Prof. Yin Li: We have conducted many discussions on developing this consensus, and the development of the consensus is a process from unawareness to awareness and from no systematic to systematic methodology. We have shared numerous cases at the meetings, including the ERAS ones. In the past, we did not pay sufficient attention to airway management, and with investigation, we have attached increasing importance to perioperative airway management because if it is not properly done, many lung complications arise. Whether it is lung cancer surgery or esophageal cancer surgery, the most common postoperative complication is pneumonia. When the lung is involved in thoracic surgery, airway management is undoubtedly very important. Moreover, it is also a process leading from a lack of systematic management to systematic management. In the past, we were only concerned with how to treat pneumonia when after it developed, but now we want to prevent the development of pneumonia. Preoperative assessment of the patient’s heart and lung function helps to infer the risk of pneumonia, allowing early prevention arrangements. Intraoperatively, protection is strengthened. Postoperatively, physical and chemical intervention measures are promptly applied to high-risk patients who have not yet manifested symptoms. In discussions, the idea of ERAS was continuously integrated to systematize and streamline the measures. The consensus offers a systematic and clear pathway as well as adequate guidance on the clinical practices of surgeons.
JTD: When you decided to create “specialist department with an international impact”, what are the criteria? What is your vision?
Prof. Yin Li: First, the most fundamental aspect is to have the world’s leading technology; second, attending international conferences; third, the capability to hold unique international conferences; fourth, becoming an icon; fifth, which is the most difficult part, attracting patients from other countries to seek treatment at our department.
I hope we can present the technology of Chinese doctors to the outside world and attract foreign counterparts to visit and communicate and foreign patients to seek treatment. For example, heart surgeries in India are good and low-cost, giving rise to medical tourism. Thoracic surgeries in China are also first-rate and less expensive than those in developed countries. In this regard, China has many resource advantages; for example, regarding esophageal cancer, China has a large quantity of case and data resources, and with these huge patient resources, it will be very advantageous to develop training centers and conduct clinical studies.
If we can allow China’s resource advantages full play, our country will benefit—peers will be motivated to visit and communicate, and our technologies will become internationalized. This will allow us to conduct international multi-center clinical studies so that we are not limited to multi-center clinical studies in China. More ambitiously, if we can build a sharing platform that includes training and databases, we can transform ourselves from a passive to an active player. If we can mine this resource, it will be beneficial for China as well as doctors in other countries since it can accelerate both training and research at home and abroad. Thus, I hope that we can establish our training system and share our databases with foreign countries, starting from attracting young doctors from foreign countries, and we can continuously broaden our international cooperation.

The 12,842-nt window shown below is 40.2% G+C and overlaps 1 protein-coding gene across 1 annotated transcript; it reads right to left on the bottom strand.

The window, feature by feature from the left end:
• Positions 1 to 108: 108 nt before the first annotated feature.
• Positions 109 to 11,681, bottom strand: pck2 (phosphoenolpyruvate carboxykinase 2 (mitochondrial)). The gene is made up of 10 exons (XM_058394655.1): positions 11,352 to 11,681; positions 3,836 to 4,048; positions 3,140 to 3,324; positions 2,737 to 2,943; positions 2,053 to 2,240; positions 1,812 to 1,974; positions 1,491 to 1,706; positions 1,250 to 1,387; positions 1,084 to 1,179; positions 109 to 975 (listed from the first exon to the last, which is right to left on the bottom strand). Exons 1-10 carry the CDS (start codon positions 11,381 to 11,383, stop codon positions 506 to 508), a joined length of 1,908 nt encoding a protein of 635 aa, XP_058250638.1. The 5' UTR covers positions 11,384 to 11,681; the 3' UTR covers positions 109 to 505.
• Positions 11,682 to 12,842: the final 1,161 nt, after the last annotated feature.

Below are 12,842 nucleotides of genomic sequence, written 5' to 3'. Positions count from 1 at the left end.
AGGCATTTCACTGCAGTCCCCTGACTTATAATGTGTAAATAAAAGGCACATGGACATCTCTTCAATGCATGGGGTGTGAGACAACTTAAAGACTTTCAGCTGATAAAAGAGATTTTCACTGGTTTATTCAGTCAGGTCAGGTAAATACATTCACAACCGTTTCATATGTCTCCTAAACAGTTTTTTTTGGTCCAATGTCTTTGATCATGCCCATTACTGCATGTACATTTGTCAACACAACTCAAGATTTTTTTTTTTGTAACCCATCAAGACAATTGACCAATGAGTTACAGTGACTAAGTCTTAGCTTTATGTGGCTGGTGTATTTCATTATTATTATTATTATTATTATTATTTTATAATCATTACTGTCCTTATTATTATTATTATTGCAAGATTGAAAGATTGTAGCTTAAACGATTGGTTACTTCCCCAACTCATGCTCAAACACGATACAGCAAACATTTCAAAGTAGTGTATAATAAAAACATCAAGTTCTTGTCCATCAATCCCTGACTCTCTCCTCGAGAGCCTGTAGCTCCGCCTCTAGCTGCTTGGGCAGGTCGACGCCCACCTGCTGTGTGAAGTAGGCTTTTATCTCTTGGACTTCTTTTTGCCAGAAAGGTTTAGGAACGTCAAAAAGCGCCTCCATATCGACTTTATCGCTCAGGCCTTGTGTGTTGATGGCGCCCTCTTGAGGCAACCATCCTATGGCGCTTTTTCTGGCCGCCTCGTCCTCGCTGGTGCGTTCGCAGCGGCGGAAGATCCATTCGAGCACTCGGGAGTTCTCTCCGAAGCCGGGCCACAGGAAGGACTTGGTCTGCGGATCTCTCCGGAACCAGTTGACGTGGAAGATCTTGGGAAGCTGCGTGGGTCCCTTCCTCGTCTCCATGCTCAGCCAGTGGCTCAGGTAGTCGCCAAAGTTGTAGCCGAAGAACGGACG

JTD: Why did you propose to build a doctor training system with Chinese characteristics?
Prof. Yin Li: At present, China’s traditional mentoring model has basically vanished, but a new complete training system has not yet been established, so young doctors lack a suitable environment for career development, and the levels of trained doctors are inconsistent. In developed countries, the level of doctors tends to be homogenous; whether they are university professors, teaching doctors, or rural doctors, they are essentially at a similar level because they have completed a comprehensive training system, and medical students are evaluated at all levels before ultimately becoming a doctor.
China needs a huge team of physicians, but its training system is currently incomplete. Generally, when a young doctor is assigned to a department, he or she is mentored by a teacher, and how much the young doctor can learn depends on the teacher’s teaching ability and the young doctor’s learning ability. This kind of system is incomplete and insufficient. Therefore, China is urgently in need of a training system and a supervisory system that fit the national conditions. Medical students must pass different levels of rigorous training before they can become medical doctors. The US has the American College of Surgeons, the UK has the Royal College of Surgeons of England, and Japan has its own training system. Thus, China also needs to have its own College of Surgeons.
Video: Prof. Li’s vision on the future development of ERAS after thoracic surgery and his message to AME and young doctors. Available online: https://v.qq.com/x/page/u0537ggy4iv.html
Thanks to Mmes. Siying Yan, Lili Liao and Mei Li from AME Publishing Company for their help in writing this article.
Conflicts of Interest: The author has no conflicts of interest to declare.
- Zheng Y, Li Y, Wang Z, et al. A video demonstration of the Li’s anastomosis—the key part of the “non-tube no fasting” enhanced recovery after surgery (ERAS) program for resectable esophageal carcinoma. J Thorac Dis 2015;7:1264-8. [PubMed]
(Science Editor: Vanessa Zhao, JTD, email@example.com)